Hundreds gathered at the North Court on the MIT campus in Cambridge Wednesday to honor the life of MIT Police Officer Sean Collier and celebrate “Collier Strong” at the unveiling of a large granite memorial on Wednesday.

Collier was shot and killed on the night of April 18, 2013, three days after the bombing of the Boston Marathon, after he encountered Marathon bombers Tamerlan and Dzhokar Tsarnaev on the MIT campus.

Professor J. Meejin Yoon, Head of the Department of Architecture and the Collier Memorial Project, teamed up with Suffolk Construction to build the massive five-way stone vault made of 32 solid blocks of granite on the corner of Vassar and Main Street in Kendall Square. The design team endured the blizzards of February and the struggles of logistics to create this permanent monument designed to represent “Collier Strong.”

The structure is adorned with inscriptions reading “In the line of duty, Sean Collier, April 18, 2013” and an epitaph from Collier’s brother, Rob’s eulogy reading, “Live long like he would. Big hearts, big smile, big service, all love.”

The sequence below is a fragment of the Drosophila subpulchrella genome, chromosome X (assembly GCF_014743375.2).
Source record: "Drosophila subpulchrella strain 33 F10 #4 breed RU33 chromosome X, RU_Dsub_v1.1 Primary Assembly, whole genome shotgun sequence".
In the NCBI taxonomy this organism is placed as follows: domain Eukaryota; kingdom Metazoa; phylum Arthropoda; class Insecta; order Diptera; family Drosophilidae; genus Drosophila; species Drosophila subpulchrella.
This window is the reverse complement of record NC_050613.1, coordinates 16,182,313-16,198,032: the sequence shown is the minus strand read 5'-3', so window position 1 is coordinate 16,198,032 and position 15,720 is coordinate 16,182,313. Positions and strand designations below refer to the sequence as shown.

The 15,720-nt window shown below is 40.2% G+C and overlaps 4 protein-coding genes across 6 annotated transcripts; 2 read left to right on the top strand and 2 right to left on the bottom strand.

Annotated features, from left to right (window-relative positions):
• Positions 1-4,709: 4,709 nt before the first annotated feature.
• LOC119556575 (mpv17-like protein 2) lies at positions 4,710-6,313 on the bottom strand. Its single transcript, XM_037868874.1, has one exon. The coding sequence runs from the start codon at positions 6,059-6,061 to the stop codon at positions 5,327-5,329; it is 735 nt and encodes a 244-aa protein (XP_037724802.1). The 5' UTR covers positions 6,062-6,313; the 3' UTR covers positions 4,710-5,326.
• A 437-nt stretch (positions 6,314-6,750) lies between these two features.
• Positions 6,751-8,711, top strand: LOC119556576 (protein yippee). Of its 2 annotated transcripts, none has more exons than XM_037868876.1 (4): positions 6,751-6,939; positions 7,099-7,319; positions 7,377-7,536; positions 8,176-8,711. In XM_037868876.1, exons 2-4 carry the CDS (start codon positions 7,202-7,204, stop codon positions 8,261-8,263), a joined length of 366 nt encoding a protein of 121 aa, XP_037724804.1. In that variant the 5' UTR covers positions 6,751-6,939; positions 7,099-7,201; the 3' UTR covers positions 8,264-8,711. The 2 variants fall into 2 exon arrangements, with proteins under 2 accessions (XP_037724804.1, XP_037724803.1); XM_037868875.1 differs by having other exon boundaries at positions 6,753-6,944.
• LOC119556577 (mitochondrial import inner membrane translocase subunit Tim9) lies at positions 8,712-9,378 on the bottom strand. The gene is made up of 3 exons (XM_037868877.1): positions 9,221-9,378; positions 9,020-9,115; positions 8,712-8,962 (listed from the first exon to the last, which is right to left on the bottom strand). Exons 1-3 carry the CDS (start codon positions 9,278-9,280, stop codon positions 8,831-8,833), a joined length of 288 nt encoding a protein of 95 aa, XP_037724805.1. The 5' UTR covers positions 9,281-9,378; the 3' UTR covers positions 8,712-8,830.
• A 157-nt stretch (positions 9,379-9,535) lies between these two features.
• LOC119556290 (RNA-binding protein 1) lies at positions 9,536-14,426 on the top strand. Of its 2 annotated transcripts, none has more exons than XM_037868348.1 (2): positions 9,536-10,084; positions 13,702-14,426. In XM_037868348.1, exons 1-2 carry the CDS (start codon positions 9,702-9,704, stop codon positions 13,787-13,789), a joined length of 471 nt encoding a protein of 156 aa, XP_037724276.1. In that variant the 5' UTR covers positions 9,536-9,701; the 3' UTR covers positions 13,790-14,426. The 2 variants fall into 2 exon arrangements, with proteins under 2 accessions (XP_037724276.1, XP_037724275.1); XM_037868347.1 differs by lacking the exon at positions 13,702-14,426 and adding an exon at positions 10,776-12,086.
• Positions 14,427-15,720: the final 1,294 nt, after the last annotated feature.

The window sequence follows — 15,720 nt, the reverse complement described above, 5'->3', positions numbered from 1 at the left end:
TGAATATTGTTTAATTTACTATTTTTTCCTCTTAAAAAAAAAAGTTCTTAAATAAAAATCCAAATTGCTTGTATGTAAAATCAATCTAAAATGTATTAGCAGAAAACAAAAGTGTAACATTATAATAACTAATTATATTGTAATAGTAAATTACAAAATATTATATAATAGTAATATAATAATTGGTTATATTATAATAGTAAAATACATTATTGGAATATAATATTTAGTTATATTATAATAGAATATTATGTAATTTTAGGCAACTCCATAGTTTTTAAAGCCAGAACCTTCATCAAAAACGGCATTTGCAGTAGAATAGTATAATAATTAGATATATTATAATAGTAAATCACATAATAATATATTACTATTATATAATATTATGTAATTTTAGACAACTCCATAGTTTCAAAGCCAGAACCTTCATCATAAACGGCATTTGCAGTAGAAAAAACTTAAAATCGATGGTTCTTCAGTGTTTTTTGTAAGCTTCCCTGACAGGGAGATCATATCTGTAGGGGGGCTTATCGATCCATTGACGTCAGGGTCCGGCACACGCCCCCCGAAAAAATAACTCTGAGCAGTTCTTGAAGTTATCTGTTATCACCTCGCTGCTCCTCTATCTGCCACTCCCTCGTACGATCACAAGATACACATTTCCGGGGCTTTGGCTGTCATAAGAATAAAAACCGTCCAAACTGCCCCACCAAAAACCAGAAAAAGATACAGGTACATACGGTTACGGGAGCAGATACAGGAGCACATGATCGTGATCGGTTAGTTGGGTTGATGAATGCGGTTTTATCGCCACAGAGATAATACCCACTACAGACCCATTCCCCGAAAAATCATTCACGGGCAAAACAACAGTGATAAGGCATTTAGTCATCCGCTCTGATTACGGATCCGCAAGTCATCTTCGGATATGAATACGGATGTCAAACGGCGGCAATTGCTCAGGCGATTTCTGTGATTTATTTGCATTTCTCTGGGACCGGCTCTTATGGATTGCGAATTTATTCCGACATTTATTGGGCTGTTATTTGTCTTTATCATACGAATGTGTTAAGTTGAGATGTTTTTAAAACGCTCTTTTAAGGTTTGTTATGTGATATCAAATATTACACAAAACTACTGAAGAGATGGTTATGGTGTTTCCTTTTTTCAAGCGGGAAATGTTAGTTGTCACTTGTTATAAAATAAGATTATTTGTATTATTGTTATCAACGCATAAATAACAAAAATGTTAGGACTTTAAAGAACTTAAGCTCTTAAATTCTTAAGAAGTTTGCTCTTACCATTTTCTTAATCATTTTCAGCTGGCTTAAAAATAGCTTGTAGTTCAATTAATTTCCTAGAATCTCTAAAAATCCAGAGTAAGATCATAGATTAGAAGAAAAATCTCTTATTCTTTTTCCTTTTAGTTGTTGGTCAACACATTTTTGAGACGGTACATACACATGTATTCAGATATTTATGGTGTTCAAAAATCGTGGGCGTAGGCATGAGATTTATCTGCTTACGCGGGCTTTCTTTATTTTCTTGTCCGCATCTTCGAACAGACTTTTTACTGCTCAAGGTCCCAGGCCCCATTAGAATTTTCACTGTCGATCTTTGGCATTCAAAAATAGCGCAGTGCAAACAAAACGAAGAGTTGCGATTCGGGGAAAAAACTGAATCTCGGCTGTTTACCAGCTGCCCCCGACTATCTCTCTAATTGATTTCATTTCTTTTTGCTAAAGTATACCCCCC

MIT President L. Rafael Reif praised the team of faculty, staff and students involved in the project and thanked them for their vision and their efforts.

“Two years ago, when our community first came together to mourn Officer Collier, we saw a display of strength more than we thought was possible,” Reif said. “We saw courage, connection, generosity, kindness and endurance. Qualities that are always there, but not often revealed. And we all understood what it meant to be Collier Strong.”

MIT Police Chief John DiFava remembered the evening of Friday, April 19th when the shelter-in-place was lifted and the site of Collier’s death became an impromptu memorial. He said that what began with stuffed animals, poems, flowers, baseball caps and religious cards became a more permanent makeshift shrine that wove itself into the daily life of MIT and Cambridge in gratitude for Collier’s sacrifice.

“It became crucial for the community to honor this sacred ground,” DiFava said. “They visited day and night to honor and to remember.”